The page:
New Delhi: As the state of Goa celebrate its 32nd Statehood Day on May 30, Chief Minister Dr. Pramod Sawant has come up with a new way to inspire people to practice waste management in their homes, in a bid to reduce the burden on the state’s dumping yards. While addressing the people in a press conference conducted at his home recently, Chief Minister Sawant took a pledge to treat all the wet waste generated in his home. He also said that along with him, his government will also do the same. He nominated three other ministers to take up the challenge of managing their waste at source and nominate three other people each to do the same.
Also Read: #BeatPlasticPollution: Goa Government To Eliminate Production And Usage Of Single-Use Plastic By September
The Chief Minister also launched an awareness campaign ‘Clean Goa Green Goa’ to encourage citizens to segregate waste at source and to convert their waste into compost which can be used as fertilizer. The Chief Minister has also initiated the installation of bio-digesters in each government office to treat waste. Bio-digesters are the specially designed tanks that contain certain bacteria which help decompose organic waste.
Chief Minister @DrPramodPSawant launched an awareness campaign "Clean Goa Green Goa" to encourage citizens to convert their waste into compost for use as fertilizers. pic.twitter.com/idlgRw1RIT
— CMO Goa (@goacm) May 29, 2019
In the wake of a major garbage dump fire that broke out on May 27 near the solid waste management plant at Sonsoddo, this comes as a welcoming move, said a senior official from Margao Municipal Council (MMC) while talking to NDTV about Chief Minister’s challenge.
According to the official, being one of the most popular tourist places in the country, garbage is a major problem in Goa. As per experts, the Sonsoddo dump yard was repeatedly called as a ticking biohazard and a threat to the residents of that area.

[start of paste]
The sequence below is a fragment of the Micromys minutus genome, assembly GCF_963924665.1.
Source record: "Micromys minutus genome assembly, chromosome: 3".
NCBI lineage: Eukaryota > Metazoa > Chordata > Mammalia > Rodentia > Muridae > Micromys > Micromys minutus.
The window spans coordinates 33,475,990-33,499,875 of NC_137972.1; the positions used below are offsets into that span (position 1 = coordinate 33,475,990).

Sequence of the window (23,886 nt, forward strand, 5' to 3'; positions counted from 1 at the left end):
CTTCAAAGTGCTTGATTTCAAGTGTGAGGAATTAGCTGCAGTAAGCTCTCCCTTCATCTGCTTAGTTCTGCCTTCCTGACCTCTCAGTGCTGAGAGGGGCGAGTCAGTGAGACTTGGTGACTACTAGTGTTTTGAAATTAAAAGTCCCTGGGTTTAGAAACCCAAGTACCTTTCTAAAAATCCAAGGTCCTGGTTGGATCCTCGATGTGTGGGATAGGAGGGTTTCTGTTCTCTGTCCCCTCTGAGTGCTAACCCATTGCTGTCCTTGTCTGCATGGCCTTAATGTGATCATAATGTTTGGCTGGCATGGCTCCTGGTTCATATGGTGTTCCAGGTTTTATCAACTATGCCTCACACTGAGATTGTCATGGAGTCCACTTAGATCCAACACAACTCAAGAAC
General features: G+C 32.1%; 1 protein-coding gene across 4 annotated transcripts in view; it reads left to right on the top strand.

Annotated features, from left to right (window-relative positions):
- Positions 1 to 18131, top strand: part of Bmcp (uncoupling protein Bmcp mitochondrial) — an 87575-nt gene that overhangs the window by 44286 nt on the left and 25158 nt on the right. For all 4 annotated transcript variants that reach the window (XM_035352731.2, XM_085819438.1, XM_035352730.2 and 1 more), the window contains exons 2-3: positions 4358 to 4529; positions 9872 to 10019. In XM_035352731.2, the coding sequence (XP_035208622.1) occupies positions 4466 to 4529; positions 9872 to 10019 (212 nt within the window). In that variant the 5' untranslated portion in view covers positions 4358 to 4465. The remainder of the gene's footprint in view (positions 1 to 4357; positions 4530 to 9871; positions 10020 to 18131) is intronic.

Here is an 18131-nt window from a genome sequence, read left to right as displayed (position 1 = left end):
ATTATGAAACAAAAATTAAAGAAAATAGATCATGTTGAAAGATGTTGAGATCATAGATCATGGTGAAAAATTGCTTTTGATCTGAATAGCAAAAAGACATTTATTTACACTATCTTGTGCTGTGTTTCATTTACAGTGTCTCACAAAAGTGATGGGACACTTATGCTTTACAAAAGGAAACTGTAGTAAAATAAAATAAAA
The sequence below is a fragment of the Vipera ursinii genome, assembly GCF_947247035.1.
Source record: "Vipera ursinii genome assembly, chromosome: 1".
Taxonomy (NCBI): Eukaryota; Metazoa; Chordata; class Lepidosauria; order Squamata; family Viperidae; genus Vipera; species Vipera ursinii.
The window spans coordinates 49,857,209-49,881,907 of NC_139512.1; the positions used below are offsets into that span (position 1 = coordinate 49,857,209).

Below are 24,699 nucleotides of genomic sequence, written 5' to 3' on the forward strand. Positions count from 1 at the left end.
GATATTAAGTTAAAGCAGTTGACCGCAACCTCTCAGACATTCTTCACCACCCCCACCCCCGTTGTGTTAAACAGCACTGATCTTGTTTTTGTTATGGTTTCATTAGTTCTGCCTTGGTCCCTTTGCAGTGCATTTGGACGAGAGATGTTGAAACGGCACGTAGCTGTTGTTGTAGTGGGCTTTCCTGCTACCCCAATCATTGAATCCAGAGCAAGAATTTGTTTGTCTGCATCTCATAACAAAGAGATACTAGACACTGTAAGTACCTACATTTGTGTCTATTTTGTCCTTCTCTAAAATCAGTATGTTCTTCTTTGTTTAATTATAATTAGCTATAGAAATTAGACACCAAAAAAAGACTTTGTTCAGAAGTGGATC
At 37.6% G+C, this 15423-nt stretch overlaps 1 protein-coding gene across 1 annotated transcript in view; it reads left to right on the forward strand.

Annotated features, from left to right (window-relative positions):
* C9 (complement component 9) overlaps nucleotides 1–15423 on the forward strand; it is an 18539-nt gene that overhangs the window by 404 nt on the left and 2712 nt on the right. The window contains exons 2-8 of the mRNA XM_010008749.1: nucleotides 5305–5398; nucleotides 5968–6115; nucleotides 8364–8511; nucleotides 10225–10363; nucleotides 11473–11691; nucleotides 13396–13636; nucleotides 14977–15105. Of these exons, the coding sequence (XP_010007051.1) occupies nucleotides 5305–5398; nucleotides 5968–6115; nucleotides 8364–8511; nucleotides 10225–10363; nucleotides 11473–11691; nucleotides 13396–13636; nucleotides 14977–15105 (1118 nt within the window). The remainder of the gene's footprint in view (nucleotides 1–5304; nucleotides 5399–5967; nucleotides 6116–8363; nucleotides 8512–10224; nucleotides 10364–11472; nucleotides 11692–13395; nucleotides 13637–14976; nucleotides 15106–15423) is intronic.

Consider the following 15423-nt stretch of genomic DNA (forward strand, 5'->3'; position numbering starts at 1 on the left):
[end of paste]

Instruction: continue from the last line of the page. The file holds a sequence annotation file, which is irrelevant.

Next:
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Considering the repercussions of inadequate waste management that could result in massive garbage fires and in a bid to control the practice of garbage burning, the Chief Minister asked the people in his state to buy a home composter. He said,
I will treat the waste I generate myself. My secretariat, my government offices will also be part of this process. I have also nominated Deputy Chief Ministers Vijai Sardesai, Manohar Ajgaonkar and Chandrakant Kavlekar, leader of the Opposition to take a similar oath to start treating their own waste at home and then they have to nominate three people and this will go on. People will emulate them. Home composters cost ₹1,000 to ₹7,000. You could also make one from a bucket.
Along with the Chief Minister, Governor Mridula Sinha, who is also one of the ambassadors of the Swachh Bharat mission also rooted for cleanliness. She urged people to make Goa the cleanest state in the country. She said,
We have to continuously renew and accelerate our efforts to keep our state clean of garbage and filth. This is a matter of culture. We should collectively work to achieve this objective and attain the status of being the cleanest State in India.
According to an official from Goa Waste Management Corporation, Goa generates approximately 765 tonnes per day (TPD) of municipal solid waste out of which 420 TPD of waste is being treated currently. The state has recently announced that it will meet all targets under Swachh Bharat Mission by August 31 and aspires to become a waste free state soon, as envisioned by the former chief minister late Manohar Parrikar.
Also Read: Swachh Report Card: Not A Single District Or City In Goa Is ODF, Deadline Now Pushed From October To December 2018
NDTV – Dettol Banega Swachh India campaign lends support to the Government of India’s Swachh Bharat Mission (SBM). Helmed by Campaign Ambassador Amitabh Bachchan, the campaign aims to spread awareness about hygiene and sanitation, the importance of building toilets and making India open defecation free (ODF) by October 2019, a target set by Prime Minister Narendra Modi, when he launched Swachh Bharat Abhiyan in 2014. Over the years, the campaign has widened its scope to cover issues like air pollution, waste management, plastic ban, manual scavenging and menstrual hygiene. The campaign has also focused extensively on marine pollution, clean Ganga Project and rejuvenation of Yamuna, two of India’s major river bodies.